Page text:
Cephus “Uncle Bobby” Johnson lost his nephew Oscar Grant on January 1, 2009 in Oakland, California, and has been actively combating police terrorism ever since.
A book review of Ronald Kitchen’s memoir, My Midnight Years: Surviving Jon Burge’s Police Torture Ring and Death Row (written with Thai Jones and Logan McBride). 2018. Chicago Review Press.
Ronald Kitchen’s memoir, My Midnight Years: Surviving Jon Burge’s Police Torture Ring and Death Row, proceeds with the relentless rhythm of a horror story. You know what you’re getting into from the beginning — you expect a range of jolts and shocks along the way — and yet there’s an unanticipated surprise in Kitchen’s descent into the dungeons and catacombs of our vast prison system: the real horror is all of us. The peculiarly American gulag rides along on our willful blindness, manufactured ignorance, and passive participation.
https://www.youtube.com/watch?v=JWK9m2Tfr8w A new campaign called Say Her Name addresses the lack of accountability for the deaths of black women and girls—and puts faces and names to the black and brown women whose lives have been cut short. But what do the survivors and families of victims have to say about the realities of policing black and brown communities?
About 7:45 am on Tuesday, January 17, 2017, I muster the energy to get out of bed and walk the step to the sink from the bottom bunk and I hear it. Clunk, clunk, clunk, clunk, clunk. “Shit!” I say to myself as my cellmate and I look at each other wide-eyed. We know that sound anywhere. That’s three-foot-long, two-inch diameter solid wood batons hitting the steel bars as “Orange Crush” runs down the gallery clunking every bar along the way as they yell. Though it’s not our cell house, it’s E House right behind us. We’re able to hear them through the utility alley that the cell houses share behind the cells. They’re making their rounds due to an unauthorized pair of headphones found during a cell search in another cell house.
We, Scholars for Social Justice (SSJ) express our outrage over the political assassination of Marielle Franco and Anderson Pedro Gomes, both killed on March 14, 2018 with bullets proven to belong to Brazil’s Military Police. The loss of Marielle Franco is a singular, immense and painful loss for her family, for the black community and for those interested in social justice in Brazil, and around the world. It is also a solemn reminder of the systemic nature of anti-black state violence and genocide.
https://www.youtube.com/watch?v=SIhy8cs_cPU New York City has more than 5,000 police officers patrolling the city’s schools—that’s more than the combined number of school guidance counselors and social workers. What happens when students are arrested in the classroom? We look at what many experts call the “school-to-prison pipeline.” Democracynow.org – Democracy Now!, is an independent global news hour that airs weekdays on 1,300+ TV and radio stations Monday through Friday. Watch our livestream 8-9am ET: http://democracynow.org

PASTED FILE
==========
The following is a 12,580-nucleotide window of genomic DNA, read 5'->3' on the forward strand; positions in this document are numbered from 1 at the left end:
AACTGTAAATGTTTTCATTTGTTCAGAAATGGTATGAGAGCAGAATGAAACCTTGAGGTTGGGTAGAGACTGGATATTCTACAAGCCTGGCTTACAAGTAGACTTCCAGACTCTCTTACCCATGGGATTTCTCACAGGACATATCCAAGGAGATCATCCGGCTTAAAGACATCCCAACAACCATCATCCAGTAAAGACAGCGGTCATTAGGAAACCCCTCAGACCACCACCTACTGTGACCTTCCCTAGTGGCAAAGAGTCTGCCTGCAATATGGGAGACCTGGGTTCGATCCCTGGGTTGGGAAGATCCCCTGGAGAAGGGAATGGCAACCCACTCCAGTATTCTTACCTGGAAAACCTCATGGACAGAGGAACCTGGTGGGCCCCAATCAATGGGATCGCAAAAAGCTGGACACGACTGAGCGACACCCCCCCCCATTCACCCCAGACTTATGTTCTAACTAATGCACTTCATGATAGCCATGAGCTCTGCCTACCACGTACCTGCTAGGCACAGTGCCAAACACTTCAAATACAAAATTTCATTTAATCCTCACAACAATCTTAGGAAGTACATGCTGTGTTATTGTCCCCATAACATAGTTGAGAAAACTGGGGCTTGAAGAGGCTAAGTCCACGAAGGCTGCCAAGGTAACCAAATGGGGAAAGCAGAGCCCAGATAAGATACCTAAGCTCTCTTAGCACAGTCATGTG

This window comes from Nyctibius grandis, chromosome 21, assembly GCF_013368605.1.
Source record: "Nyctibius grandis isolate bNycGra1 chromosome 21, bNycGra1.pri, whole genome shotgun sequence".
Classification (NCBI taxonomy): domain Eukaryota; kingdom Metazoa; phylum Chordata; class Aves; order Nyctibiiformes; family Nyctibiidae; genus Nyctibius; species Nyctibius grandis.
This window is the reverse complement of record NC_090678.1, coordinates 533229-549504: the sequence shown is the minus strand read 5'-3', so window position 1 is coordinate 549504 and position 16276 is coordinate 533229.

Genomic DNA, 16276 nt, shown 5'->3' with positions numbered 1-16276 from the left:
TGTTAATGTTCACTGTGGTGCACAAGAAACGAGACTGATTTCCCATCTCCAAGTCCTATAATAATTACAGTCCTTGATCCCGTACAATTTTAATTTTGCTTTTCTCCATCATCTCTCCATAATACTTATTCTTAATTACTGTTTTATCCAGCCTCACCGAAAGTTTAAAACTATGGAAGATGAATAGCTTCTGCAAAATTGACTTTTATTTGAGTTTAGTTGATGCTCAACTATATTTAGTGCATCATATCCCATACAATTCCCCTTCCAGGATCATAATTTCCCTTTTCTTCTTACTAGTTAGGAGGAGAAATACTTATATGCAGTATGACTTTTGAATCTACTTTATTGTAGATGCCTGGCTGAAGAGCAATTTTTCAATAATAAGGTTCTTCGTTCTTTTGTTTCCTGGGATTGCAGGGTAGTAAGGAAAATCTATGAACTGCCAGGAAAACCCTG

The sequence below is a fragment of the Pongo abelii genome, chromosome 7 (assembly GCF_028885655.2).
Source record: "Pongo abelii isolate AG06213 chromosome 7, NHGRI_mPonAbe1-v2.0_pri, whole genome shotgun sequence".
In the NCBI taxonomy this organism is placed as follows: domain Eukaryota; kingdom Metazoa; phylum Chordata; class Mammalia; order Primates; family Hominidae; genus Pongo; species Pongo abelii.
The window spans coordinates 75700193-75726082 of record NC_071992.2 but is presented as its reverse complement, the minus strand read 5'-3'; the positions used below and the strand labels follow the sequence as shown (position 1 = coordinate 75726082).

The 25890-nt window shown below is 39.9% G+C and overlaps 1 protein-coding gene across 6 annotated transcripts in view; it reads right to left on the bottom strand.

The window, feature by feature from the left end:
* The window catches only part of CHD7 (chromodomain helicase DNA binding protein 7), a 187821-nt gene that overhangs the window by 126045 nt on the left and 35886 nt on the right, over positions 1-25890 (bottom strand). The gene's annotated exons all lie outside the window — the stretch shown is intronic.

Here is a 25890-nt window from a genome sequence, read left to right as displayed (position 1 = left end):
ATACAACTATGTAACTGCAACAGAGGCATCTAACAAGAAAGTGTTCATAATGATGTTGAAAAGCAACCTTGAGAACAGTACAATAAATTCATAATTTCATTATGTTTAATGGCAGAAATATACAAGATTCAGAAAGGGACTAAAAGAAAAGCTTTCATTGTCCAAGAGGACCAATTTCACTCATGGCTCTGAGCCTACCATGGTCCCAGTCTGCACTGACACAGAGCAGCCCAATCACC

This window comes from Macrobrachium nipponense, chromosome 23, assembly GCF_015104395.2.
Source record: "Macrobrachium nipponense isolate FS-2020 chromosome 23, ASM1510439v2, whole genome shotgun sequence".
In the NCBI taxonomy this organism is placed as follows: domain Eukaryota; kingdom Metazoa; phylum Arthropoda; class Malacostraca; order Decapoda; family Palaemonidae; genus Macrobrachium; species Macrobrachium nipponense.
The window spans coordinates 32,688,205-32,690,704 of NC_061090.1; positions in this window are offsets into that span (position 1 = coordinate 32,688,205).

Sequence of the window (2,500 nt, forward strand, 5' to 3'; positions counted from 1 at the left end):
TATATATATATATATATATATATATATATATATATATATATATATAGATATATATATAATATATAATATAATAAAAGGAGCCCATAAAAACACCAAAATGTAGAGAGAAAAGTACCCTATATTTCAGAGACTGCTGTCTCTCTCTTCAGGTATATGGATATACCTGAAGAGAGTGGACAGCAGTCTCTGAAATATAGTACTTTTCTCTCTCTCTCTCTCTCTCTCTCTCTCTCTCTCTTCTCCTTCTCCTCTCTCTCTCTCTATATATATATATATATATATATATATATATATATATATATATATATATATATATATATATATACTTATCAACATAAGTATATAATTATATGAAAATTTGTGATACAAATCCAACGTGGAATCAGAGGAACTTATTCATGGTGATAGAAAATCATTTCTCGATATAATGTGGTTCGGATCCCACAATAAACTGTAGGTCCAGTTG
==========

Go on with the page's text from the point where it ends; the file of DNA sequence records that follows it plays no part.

In “You Can’t Fire the Bad Ones“: And 18 Other Myths about Teachers, educators Bill Ayers, Crystal Laura and Rick Ayers flip the script on many enduring and popular myths about teachers, teachers’ unions, and education that permeate our culture. By unpacking these myths, the authors aim to challenge readers to rethink their assumptions about teachers. Praxis Center shares an excerpt from Myth 16: Teachers Are Unable to Deal Adequately with the Disciplinary Challenges Posed By Today’s Youth, and We Need More Police in Our Public School Buildings to Do the Job and Maintain Law and Order.
“Teachers Are Unable to Deal Adequately with the Disciplinary Challenges Posed By Today’s Youth, and We Need More Police in Our Public School Buildings to Do the Job and Maintain Law and Order.”
Public schools are plagued by gangs and ﬁghting, assault and battery, drug dealing, and other criminal behavior, including, in extreme instances, actual shoot-outs between students. All of these hard realities demand an active and alert police presence to maintain safety, order, and discipline.
Schools must be safe havens for all kids, as well as for all school personnel. The good kids who want to learn and feel secure must be shielded from the actions of a minority of bad kids who get no discipline at home and have no respect for their classmates, the teacher, or learning itself. Suspending kids for bad behavior and sending them home may have made sense decades ago, but it’s no longer an adequate control: too often parents don’t believe in strong management and probably aren’t home anyway because the mother may be working two jobs, and in many cases the father isn’t home because he has left or is in prison.
“Those who commit the murders write the reports.” — Ida B. Wells, Lynch Law In All Its Phases, 1893
In 2017, at least twenty-two people died at Chicago’s Cook County Jail (CCJ). This news is not readily available. Rather, multiple Freedom of Information (FOI) Requests filed by the Illinois Deaths in Custody Project (IDCP) with Cook County entities to confirm names and glean a few more institutionally produced “facts” produced the following: Clifford V. Nelson, 49, died while being transferred; Lopez House, 47, collapsed and died at the jail; Lindbert McIntosh, 57, died in his sleep; Jerome Monroe, 56, also died in his sleep at CCJ. By November of 2017, a few of these deaths, somewhat surprisingly, began to make local news.
Yet, the deaths are not actually that surprising. Death is business as usual in our nation’s prisons and jails.